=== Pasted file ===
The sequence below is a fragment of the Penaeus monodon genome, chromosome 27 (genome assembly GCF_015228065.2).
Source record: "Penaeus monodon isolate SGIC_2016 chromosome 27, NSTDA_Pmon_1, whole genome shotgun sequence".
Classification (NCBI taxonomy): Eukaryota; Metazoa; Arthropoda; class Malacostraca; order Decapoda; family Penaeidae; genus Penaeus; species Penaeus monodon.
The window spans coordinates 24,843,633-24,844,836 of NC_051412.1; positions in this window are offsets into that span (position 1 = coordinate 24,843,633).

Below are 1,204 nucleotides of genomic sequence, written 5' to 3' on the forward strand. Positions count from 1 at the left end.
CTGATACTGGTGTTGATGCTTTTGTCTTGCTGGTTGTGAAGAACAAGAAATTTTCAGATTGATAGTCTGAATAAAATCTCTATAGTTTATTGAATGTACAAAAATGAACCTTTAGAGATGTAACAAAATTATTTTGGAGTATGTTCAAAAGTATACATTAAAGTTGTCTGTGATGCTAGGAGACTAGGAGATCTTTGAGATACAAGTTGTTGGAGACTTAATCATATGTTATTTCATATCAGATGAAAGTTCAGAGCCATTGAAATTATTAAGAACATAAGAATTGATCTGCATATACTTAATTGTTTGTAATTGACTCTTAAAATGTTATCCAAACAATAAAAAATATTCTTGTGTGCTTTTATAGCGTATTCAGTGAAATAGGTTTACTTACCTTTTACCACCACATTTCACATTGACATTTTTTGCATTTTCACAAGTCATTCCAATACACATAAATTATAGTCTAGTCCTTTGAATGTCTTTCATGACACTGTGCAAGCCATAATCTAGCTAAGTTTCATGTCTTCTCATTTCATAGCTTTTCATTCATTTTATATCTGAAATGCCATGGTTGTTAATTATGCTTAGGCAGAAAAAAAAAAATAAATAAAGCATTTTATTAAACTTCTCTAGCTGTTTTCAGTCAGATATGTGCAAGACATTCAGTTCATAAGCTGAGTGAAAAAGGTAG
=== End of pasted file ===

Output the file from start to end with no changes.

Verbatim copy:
The sequence below is a fragment of the Penaeus monodon genome, chromosome 27 (genome assembly GCF_015228065.2).
Source record: "Penaeus monodon isolate SGIC_2016 chromosome 27, NSTDA_Pmon_1, whole genome shotgun sequence".
Classification (NCBI taxonomy): Eukaryota; Metazoa; Arthropoda; class Malacostraca; order Decapoda; family Penaeidae; genus Penaeus; species Penaeus monodon.
The window spans coordinates 24,843,633-24,844,836 of NC_051412.1; positions in this window are offsets into that span (position 1 = coordinate 24,843,633).

Below are 1,204 nucleotides of genomic sequence, written 5' to 3' on the forward strand. Positions count from 1 at the left end.
CTGATACTGGTGTTGATGCTTTTGTCTTGCTGGTTGTGAAGAACAAGAAATTTTCAGATTGATAGTCTGAATAAAATCTCTATAGTTTATTGAATGTACAAAAATGAACCTTTAGAGATGTAACAAAATTATTTTGGAGTATGTTCAAAAGTATACATTAAAGTTGTCTGTGATGCTAGGAGACTAGGAGATCTTTGAGATACAAGTTGTTGGAGACTTAATCATATGTTATTTCATATCAGATGAAAGTTCAGAGCCATTGAAATTATTAAGAACATAAGAATTGATCTGCATATACTTAATTGTTTGTAATTGACTCTTAAAATGTTATCCAAACAATAAAAAATATTCTTGTGTGCTTTTATAGCGTATTCAGTGAAATAGGTTTACTTACCTTTTACCACCACATTTCACATTGACATTTTTTGCATTTTCACAAGTCATTCCAATACACATAAATTATAGTCTAGTCCTTTGAATGTCTTTCATGACACTGTGCAAGCCATAATCTAGCTAAGTTTCATGTCTTCTCATTTCATAGCTTTTCATTCATTTTATATCTGAAATGCCATGGTTGTTAATTATGCTTAGGCAGAAAAAAAAAAATAAATAAAGCATTTTATTAAACTTCTCTAGCTGTTTTCAGTCAGATATGTGCAAGACATTCAGTTCATAAGCTGAGTGAAAAAGGTAG